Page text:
JACKSON: I feel extremely committed to my own wellness in order to be a good parent to my child. And so I think that I feel a profound responsibility as a parent to not tap out because I think a two-week hospitalization, like the one I had in 2018, was hard, but that could be catastrophic with a small child involved, right? Certainly when I was contemplating having my own child and even now having a young child, I worry. I think, is this something that I pass down to him? Is it responsible to have a child when you know that you have this family history of severe mental illness? Will I be up to the task of getting him help if it does turn out to be something that he has to deal with? I don't know. All these questions are certainly a part of my life. He's so young that I don't have language to talk to him about what my illness means.


JACKSON: But I imagine one day we'll have to have that conversation, and I'll figure out age-appropriate language to have it. But that feels important to me, too - right? - to raise a child who is both aware of their mom's situation and aware of what it means to have a mom with a disability and kind to other people who have disabilities, right?


JACKSON: (Reading) Recently, a friend asked me how I came to be doing so well. The answer is deceptively simple - rest, child care, therapy, meaningful work, healthier relationships. It matters that my therapist is a Black woman to whom I don't have to explain certain aspects of my selfhood. The cultural shorthand that we share affords trust, intimacy, efficiency. Most importantly, I'm writing again. What was disconcerting about being sick was that it robbed me of my focus, attention and creativity. Now I'm reacquainted with myself as a writer, which is to say that I'm reacquainted with myself.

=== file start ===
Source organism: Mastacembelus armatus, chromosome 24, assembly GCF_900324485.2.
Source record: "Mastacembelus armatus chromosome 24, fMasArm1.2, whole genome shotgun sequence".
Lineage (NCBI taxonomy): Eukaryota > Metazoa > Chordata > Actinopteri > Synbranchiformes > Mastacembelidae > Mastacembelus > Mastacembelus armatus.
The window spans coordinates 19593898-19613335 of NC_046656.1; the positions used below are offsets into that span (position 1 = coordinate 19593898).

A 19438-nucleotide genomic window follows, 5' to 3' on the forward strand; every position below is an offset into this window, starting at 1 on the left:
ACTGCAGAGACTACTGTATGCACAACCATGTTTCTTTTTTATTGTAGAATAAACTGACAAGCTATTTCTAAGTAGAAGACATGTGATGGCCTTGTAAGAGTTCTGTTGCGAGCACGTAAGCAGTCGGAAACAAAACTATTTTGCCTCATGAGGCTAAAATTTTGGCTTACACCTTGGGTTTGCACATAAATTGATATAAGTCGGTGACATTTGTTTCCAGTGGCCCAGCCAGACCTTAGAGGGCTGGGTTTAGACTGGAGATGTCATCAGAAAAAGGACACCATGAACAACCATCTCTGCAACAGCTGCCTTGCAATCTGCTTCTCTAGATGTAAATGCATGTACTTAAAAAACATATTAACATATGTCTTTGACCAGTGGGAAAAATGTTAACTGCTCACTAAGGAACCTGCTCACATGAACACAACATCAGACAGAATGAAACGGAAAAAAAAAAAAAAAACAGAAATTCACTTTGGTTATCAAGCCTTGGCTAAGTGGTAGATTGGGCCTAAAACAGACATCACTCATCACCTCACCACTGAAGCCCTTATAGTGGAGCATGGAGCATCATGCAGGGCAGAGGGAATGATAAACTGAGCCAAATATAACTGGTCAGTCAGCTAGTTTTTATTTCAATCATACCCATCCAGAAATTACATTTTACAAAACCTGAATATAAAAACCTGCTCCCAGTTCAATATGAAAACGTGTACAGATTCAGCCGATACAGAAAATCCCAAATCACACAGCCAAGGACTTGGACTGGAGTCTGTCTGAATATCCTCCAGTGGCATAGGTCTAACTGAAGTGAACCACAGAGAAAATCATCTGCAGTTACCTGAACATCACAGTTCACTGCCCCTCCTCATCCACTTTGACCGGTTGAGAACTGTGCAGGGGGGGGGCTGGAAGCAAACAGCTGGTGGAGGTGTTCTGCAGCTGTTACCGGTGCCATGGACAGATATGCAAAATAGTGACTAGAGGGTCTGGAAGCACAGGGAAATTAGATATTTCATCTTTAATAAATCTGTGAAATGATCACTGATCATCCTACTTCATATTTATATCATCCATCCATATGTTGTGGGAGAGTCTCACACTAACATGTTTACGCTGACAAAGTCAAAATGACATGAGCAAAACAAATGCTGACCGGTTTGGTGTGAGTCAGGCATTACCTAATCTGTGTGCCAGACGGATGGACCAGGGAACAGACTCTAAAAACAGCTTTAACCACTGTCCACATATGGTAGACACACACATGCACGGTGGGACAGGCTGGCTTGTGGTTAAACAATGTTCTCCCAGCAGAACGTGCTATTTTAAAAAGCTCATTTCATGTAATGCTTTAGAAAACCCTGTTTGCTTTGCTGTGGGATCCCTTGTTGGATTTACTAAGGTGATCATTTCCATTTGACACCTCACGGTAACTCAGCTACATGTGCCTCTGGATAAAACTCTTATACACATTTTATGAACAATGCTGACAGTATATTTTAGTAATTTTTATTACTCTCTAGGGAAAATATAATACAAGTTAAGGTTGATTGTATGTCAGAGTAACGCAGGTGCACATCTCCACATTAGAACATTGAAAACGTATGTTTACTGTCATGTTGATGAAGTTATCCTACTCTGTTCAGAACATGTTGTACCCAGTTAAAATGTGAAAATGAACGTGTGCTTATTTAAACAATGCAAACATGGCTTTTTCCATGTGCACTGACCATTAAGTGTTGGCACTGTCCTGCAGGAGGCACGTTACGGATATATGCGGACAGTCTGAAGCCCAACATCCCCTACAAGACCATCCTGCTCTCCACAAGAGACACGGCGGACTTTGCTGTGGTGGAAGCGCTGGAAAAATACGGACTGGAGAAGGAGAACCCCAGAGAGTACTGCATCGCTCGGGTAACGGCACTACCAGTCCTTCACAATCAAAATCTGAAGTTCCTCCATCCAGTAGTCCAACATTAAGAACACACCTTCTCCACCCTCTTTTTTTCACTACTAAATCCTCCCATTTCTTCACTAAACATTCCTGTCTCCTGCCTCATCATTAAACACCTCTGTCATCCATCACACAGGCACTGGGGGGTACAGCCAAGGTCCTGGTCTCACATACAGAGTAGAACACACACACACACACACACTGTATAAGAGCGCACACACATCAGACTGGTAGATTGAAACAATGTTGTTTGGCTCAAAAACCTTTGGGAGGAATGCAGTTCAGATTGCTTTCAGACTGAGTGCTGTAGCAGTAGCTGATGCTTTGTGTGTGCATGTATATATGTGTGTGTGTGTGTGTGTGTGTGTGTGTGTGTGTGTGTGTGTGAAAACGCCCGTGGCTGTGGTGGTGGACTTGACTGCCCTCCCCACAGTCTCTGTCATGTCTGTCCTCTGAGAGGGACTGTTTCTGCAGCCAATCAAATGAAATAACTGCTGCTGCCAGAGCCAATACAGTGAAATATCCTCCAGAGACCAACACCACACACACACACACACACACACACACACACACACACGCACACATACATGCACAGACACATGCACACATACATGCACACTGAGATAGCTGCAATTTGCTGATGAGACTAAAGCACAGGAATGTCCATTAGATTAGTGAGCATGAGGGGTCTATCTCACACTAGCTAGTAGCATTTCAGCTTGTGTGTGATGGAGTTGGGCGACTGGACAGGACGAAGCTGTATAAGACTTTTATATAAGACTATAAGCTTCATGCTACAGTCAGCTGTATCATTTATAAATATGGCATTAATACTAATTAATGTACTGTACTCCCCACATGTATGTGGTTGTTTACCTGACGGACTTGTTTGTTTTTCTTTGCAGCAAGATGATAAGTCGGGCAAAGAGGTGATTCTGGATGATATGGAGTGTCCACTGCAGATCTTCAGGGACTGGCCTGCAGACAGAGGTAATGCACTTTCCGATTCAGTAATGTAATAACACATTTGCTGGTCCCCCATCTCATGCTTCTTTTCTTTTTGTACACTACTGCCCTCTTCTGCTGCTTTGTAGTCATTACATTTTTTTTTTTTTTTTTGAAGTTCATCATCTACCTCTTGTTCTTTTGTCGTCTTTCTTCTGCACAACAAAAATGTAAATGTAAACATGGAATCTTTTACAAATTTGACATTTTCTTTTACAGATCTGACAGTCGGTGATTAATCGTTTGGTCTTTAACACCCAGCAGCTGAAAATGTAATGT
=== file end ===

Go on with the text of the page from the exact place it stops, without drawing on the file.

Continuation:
Since the birth of my son in February 2020, I have been writing with ease and urgency for the first time in years. I am almost scared to say so, lest I jinx it, but I am even more scared to stop writing. I have been working six days a week. I know that just below these heights of creativity, there is a winding staircase that leads to mania. Still, I write as if I may never write again. I want to get it all down in case my mind betrays me. Let me say one last thing.


PARKER: Naomi, thank you so much for telling your story.

JACKSON: Thank you so much for having me.


PARKER: And that's our show. You can follow us on Instagram at @nprcodeswitch. If email is more your thing, ours is And subscribe to the podcast on the NPR One app or wherever you get your podcasts. Just wanted to give a quick shoutout to our Code Switch+ listeners. We appreciate you and thank you for being a subscriber. Subscribing to Code Switch+ means getting to listen to all of our episodes without any sponsor breaks. It also helps support our show. So if you love our work, please consider signing up at

This episode was produced by Kumari Devarajan. It was edited by Courtney Stein. Our engineer was Robert Rodriguez. Episode art was designed by LA Johnson. A big shoutout to the rest of the CODE SWITCH massive - Dalia Mortada, Jess Kung, Christina Cala, Gene Demby, Steve Drummond, Lori Lizarraga, Veralyn Williams and Leah Donnella.

You might have noticed a few names are missing from our credits this week. We've had to say goodbye to a couple of people who have meant so much to our team. Karen Grigsby Bates is a founding member of CODE SWITCH, and her voice and charm have been such an influential part of how we sound. Episodes like "The Women Behind The Montgomery Bus Boycott" or "What's In A Karen" are just a glance at what will be missed. And a huge thank you to Alyssa Jeong Perry, who spent the last few years being an integral part of CODE SWITCH, reporting out and producing valuable episodes like "Screams And Silence" and "One Korean American's Reckoning." We thank you for everything, and we're going to miss you very much. I'm B.A. Parker. Hydrate.